5. Maintain the patient's sense of control by:
  • Always ask for permission instead of saying "it's time to take a shower."
  • Provide choices throughout the experience.
  • Facilitate independence.
  • Honor the person's preferences for shower or bath, products, time of day, etc. If the person is unable to communicate their needs and wants, gather their life story from their family or significant others.
     
6. Reduce the risk for misperceptions and miscommunication by:
  • Communicate what you are there to help the person with and what's going to happen throughout each step of the activity.
  • For those who are lower functioning (Allen Level 3 or lower) consider using sensory bridging techniques such as providing a favorite/familiar soap or shampoo to smell before engaging the patient in the activity. This can help the person connect to a memory related to the activity and it can help you facilitate a higher level of understanding and independence.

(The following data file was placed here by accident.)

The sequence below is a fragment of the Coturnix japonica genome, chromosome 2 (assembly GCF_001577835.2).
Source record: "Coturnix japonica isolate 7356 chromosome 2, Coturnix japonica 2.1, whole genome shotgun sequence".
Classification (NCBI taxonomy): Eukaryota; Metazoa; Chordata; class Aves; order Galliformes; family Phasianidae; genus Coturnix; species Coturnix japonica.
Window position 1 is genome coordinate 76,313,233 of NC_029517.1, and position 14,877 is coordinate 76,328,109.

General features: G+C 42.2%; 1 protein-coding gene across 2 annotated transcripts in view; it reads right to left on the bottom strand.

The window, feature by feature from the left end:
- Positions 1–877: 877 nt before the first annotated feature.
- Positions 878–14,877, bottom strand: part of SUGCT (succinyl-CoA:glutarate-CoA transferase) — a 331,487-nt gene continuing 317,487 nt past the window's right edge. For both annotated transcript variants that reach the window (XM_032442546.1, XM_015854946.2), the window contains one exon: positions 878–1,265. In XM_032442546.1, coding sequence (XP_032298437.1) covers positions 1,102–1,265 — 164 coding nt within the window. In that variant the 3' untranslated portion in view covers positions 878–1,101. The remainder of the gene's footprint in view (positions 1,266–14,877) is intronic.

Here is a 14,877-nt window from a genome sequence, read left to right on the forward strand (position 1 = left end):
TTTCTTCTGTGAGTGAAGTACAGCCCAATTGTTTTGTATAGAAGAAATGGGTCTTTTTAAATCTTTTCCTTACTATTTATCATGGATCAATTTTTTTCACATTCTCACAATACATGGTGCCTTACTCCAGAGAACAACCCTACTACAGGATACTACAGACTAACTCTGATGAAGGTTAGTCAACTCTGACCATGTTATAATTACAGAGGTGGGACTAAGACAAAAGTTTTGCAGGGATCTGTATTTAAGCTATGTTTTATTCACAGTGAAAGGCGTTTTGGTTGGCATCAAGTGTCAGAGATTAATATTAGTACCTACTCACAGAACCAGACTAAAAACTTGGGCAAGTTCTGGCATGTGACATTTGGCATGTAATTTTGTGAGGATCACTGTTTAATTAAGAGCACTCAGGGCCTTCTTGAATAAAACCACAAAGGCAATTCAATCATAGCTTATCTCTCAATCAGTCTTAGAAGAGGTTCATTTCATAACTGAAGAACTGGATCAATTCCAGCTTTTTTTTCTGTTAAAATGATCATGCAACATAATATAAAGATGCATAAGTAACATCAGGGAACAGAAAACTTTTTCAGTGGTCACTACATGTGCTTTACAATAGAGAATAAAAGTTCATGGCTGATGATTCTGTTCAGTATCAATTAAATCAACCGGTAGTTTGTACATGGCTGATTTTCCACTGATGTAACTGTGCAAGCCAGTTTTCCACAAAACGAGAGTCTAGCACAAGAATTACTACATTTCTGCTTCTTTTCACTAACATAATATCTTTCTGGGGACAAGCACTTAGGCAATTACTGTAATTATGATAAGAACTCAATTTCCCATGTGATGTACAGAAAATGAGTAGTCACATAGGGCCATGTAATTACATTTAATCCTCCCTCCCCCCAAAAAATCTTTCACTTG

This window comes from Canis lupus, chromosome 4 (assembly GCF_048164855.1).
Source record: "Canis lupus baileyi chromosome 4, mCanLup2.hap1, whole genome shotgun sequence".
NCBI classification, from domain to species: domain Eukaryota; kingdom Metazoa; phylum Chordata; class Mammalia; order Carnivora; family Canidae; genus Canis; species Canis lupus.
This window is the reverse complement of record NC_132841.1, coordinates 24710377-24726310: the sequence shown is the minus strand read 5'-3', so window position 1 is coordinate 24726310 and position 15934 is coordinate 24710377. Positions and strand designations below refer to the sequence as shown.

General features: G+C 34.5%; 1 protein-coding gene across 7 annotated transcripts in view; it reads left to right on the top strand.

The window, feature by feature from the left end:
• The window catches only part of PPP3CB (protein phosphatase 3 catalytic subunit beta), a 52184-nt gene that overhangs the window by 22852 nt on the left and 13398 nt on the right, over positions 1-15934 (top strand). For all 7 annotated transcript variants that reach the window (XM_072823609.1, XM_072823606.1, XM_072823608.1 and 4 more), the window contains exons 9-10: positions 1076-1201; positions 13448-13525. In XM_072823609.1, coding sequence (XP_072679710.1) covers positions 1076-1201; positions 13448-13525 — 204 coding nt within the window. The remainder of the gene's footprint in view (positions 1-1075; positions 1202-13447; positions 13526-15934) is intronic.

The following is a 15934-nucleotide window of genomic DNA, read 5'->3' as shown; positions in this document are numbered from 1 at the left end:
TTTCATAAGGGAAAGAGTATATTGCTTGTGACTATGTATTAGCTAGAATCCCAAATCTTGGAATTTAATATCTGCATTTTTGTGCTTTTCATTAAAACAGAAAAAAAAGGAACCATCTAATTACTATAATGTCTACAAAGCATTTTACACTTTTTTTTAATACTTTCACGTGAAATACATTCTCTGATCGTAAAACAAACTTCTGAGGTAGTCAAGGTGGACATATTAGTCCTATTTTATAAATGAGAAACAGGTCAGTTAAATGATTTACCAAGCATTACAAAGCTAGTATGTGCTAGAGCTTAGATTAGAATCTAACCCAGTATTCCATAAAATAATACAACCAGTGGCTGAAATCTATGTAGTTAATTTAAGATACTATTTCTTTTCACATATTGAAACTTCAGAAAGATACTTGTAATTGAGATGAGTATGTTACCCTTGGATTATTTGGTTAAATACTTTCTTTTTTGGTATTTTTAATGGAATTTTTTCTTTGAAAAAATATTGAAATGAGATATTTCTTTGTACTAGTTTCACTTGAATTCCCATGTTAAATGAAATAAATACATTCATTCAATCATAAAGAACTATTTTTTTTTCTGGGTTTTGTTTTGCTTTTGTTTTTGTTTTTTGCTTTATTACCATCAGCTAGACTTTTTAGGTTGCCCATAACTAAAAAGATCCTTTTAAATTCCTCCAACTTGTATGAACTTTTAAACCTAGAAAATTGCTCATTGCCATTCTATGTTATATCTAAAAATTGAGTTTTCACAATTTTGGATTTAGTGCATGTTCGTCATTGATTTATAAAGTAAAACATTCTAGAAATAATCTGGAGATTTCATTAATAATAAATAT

• Use the proper cueing strategies and communication techniques to increase understanding. Match to the person's cognitive level.
  • Closely observe the patient's responses and adjust the approach as needed.
     

Two other care aspects that play a key role in the mood and behavior of the patient are promoting best ability to function and gaining agreement.

 

Promoting best ability to function

 

A sense of control, accomplishment, and privacy can all be facilitated by the person doing as much of the bathing activity for themself as possible. The therapist must alter the activity demands, environment, and care approach to facilitate the greatest degree of patient participation and independence. This activity modification plan is taught to the caregivers until competency is achieved.